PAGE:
There’s a saying you hear often in libertarian circles – a government big enough to give you everything you want is a government big enough to take everything away.
Consumer and environmental activists ought to start thinking about this too.
On Monday, the new federal parliamentary secretary for agriculture Richard Colbeck told The Australian that the government might ban consumer and environmental activists from launching secondary boycotts.
For example, in 2011 GetUp tried to organise a boycott of companies that were members of the Australian Food and Grocery Council because the council had said Julia Gillard’s carbon tax would increase manufacturing costs.
The issue will be considered in the long-promised review of one of the most complex and problematic pieces of Commonwealth legislation – the Competition and Consumer Act 2010.
The Competition and Consumer Act is a 1,500-page behemoth of regulatory complexity. It empowers Australia’s most imperial regulatory agency, the Australian Competition and Consumer Commission.
First introduced as the Trade Practices Act in 1974, the act has been continuously expanded at the behest of consumer activists in and outside government.
Now it seems this labyrinth act is to be turned against those very same consumer activists. And once again the Australian Government is threatening to drown free political debate in a sea of litigation and prosecution.
The Competition and Consumer Act currently exempts consumer and environment activists from its general ban on secondary boycotts. Colbeck wants to remove that exemption. The ACCC would then be able to take bodies like GetUp to court to stop their campaigns.
There’s a technicality in here: we’re talking about secondary boycotts, not primary boycotts.
A primary boycott is targeted directly at a company which has done something offensive. Don’t like how a biscuit manufacturer operates, so you and your friends stop buying their biscuits? That’s a primary boycott.
By contrast, a secondary boycott targets the biscuit company’s suppliers and consumers. The aim is to punish the offending company by punishing those who the company relies upon.
The classic secondary boycott is the sympathy strike – where unions in other companies down tools in solidarity with aggrieved comrades. Sympathy strikes were endemic in the old heavily-regulated Australian labour market. Both major parties now largely agree that sympathy strikes ought not to be considered legally protected industrial relations action.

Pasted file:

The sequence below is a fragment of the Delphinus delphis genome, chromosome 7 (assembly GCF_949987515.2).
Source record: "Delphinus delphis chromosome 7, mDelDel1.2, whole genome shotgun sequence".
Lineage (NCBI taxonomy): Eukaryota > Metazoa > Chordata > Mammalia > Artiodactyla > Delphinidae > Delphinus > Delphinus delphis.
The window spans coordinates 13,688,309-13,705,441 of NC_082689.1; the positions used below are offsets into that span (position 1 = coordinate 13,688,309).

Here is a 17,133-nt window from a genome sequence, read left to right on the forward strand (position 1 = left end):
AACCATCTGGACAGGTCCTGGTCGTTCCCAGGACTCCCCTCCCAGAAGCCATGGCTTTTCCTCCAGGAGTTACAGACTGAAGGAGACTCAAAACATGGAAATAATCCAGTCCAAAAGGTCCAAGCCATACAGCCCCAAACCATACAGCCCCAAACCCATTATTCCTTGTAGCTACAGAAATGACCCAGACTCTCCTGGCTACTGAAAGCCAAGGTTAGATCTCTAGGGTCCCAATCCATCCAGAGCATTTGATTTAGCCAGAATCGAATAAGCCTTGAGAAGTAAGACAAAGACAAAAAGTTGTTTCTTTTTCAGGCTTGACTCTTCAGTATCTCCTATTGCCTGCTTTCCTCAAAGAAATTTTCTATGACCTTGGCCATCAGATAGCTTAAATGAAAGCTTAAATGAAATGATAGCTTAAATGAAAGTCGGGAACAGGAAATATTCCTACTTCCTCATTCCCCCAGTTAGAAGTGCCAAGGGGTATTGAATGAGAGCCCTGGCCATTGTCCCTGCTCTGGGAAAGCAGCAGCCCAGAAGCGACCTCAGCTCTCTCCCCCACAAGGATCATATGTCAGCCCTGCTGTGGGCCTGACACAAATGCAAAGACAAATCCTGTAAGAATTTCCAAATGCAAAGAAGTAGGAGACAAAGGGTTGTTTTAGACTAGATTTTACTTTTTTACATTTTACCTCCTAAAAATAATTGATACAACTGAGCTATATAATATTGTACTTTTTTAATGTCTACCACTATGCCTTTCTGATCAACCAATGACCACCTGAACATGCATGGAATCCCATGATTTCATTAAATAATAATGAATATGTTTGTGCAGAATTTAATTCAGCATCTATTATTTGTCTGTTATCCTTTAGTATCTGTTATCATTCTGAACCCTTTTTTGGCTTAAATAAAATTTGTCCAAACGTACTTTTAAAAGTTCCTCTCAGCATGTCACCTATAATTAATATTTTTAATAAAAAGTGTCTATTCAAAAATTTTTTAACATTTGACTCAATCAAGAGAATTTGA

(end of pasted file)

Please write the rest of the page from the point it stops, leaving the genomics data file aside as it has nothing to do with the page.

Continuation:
People get very agitated by secondary boycotts. You can understand why. They’re indirect. They’re often pretty unfair – secondary boycotts, particularly in the age of social media, can be poorly thought-through, arbitrary, and capricious.
If you’ve spent more than a few minutes on Twitter, then you’ve seen the madness of crowds.
But, as uncontrollable and impulsive as consumer campaigns can be, it would be entirely illiberal to try to suppress them by force of law.
Consumer boycotts – primary or secondary – are a completely legitimate way to express political views. Free markets aren’t just a tool to bring about efficient exchange. They are a dynamic ecosystem of individual preferences about what we want to buy and from whom.
And sometimes those preferences involve ethical judgments about corporate values.
Companies know this. They know values sell. That’s why we’re subjected to flashy social responsibility marketing campaigns. That’s why fair trade coffee exists. That’s why British Petroleum is now “Beyond Petroleum” and its logo is a pretty green sun.
It’s only fair that consumers are lawfully allowed to respond in kind. If that means unwelcome pressure on companies, well, such is capitalism. Consumer preferences can be tough to navigate. Messy as it is, political outrage is part of the push and pull of a free and open society.
I suggested above that consumer activists may have bought this partially on themselves. To stop the Competition and Consumer Act from being absurd on its face, its drafters carved out exemptions for ‘nice’ activists. But doing so leaves the law vulnerable to the charge, made by the Tasmanian Liberal MP Eric Hutchinson here, that there isn’t a level playing field between companies and their activist opponents.
Once we have accepted that the regulatory state ought to control and supervise everything we do in the market, it’s no great leap for that state to control our political expression.
The Coalition’s boycott proposal demonstrates again that the distinction between economic freedom and free speech is not always great. Sometimes the way we spend our money is literally a form of speech. (I’ve argued this before. Take, for instance, the ban on David Hicks profiting from his memoir, or the O’Farrell government’s crackdown on political donations.)
The Abbott Government says it wants to restore freedom of speech in Australia. It has promised to partially repeal Section 18C of the Racial Discrimination Act. This would be a good thing.
But if, at the same time, the new government imposes new restraints on how private civil society organisations can express their views, it will have done nothing to bring the cause of free speech forward.